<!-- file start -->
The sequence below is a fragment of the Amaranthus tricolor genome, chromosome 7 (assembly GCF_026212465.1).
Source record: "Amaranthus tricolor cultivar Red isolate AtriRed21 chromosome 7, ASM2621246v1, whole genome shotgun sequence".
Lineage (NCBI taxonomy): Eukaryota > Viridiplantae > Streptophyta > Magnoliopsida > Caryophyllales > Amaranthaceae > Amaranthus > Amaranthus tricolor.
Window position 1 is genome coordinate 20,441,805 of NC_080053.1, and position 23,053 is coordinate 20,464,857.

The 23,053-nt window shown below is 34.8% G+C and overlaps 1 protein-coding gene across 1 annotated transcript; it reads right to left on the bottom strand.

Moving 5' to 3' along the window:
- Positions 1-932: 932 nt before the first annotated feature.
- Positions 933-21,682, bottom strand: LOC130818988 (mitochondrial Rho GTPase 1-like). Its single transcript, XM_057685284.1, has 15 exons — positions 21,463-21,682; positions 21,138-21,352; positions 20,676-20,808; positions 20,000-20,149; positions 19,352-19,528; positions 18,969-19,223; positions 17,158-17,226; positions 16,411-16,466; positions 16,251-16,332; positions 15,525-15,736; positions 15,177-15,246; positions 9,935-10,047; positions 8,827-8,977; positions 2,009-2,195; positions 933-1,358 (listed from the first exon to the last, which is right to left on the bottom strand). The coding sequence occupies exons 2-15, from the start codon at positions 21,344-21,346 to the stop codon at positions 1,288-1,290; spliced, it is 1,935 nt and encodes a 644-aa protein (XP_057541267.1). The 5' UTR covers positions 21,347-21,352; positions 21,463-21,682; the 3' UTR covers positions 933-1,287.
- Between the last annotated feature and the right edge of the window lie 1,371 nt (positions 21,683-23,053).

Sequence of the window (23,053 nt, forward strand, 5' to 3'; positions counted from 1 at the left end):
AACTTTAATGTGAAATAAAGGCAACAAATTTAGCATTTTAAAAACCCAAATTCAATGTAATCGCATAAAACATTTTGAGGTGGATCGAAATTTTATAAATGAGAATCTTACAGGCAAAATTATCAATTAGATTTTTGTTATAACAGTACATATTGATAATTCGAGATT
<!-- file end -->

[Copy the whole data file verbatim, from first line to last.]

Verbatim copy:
The sequence below is a fragment of the Amaranthus tricolor genome, chromosome 7 (assembly GCF_026212465.1).
Source record: "Amaranthus tricolor cultivar Red isolate AtriRed21 chromosome 7, ASM2621246v1, whole genome shotgun sequence".
Lineage (NCBI taxonomy): Eukaryota > Viridiplantae > Streptophyta > Magnoliopsida > Caryophyllales > Amaranthaceae > Amaranthus > Amaranthus tricolor.
Window position 1 is genome coordinate 20,441,805 of NC_080053.1, and position 23,053 is coordinate 20,464,857.

The 23,053-nt window shown below is 34.8% G+C and overlaps 1 protein-coding gene across 1 annotated transcript; it reads right to left on the bottom strand.

Moving 5' to 3' along the window:
- Positions 1-932: 932 nt before the first annotated feature.
- Positions 933-21,682, bottom strand: LOC130818988 (mitochondrial Rho GTPase 1-like). Its single transcript, XM_057685284.1, has 15 exons — positions 21,463-21,682; positions 21,138-21,352; positions 20,676-20,808; positions 20,000-20,149; positions 19,352-19,528; positions 18,969-19,223; positions 17,158-17,226; positions 16,411-16,466; positions 16,251-16,332; positions 15,525-15,736; positions 15,177-15,246; positions 9,935-10,047; positions 8,827-8,977; positions 2,009-2,195; positions 933-1,358 (listed from the first exon to the last, which is right to left on the bottom strand). The coding sequence occupies exons 2-15, from the start codon at positions 21,344-21,346 to the stop codon at positions 1,288-1,290; spliced, it is 1,935 nt and encodes a 644-aa protein (XP_057541267.1). The 5' UTR covers positions 21,347-21,352; positions 21,463-21,682; the 3' UTR covers positions 933-1,287.
- Between the last annotated feature and the right edge of the window lie 1,371 nt (positions 21,683-23,053).

Sequence of the window (23,053 nt, forward strand, 5' to 3'; positions counted from 1 at the left end):
AACTTTAATGTGAAATAAAGGCAACAAATTTAGCATTTTAAAAACCCAAATTCAATGTAATCGCATAAAACATTTTGAGGTGGATCGAAATTTTATAAATGAGAATCTTACAGGCAAAATTATCAATTAGATTTTTGTTATAACAGTACATATTGATAATTCGAGATT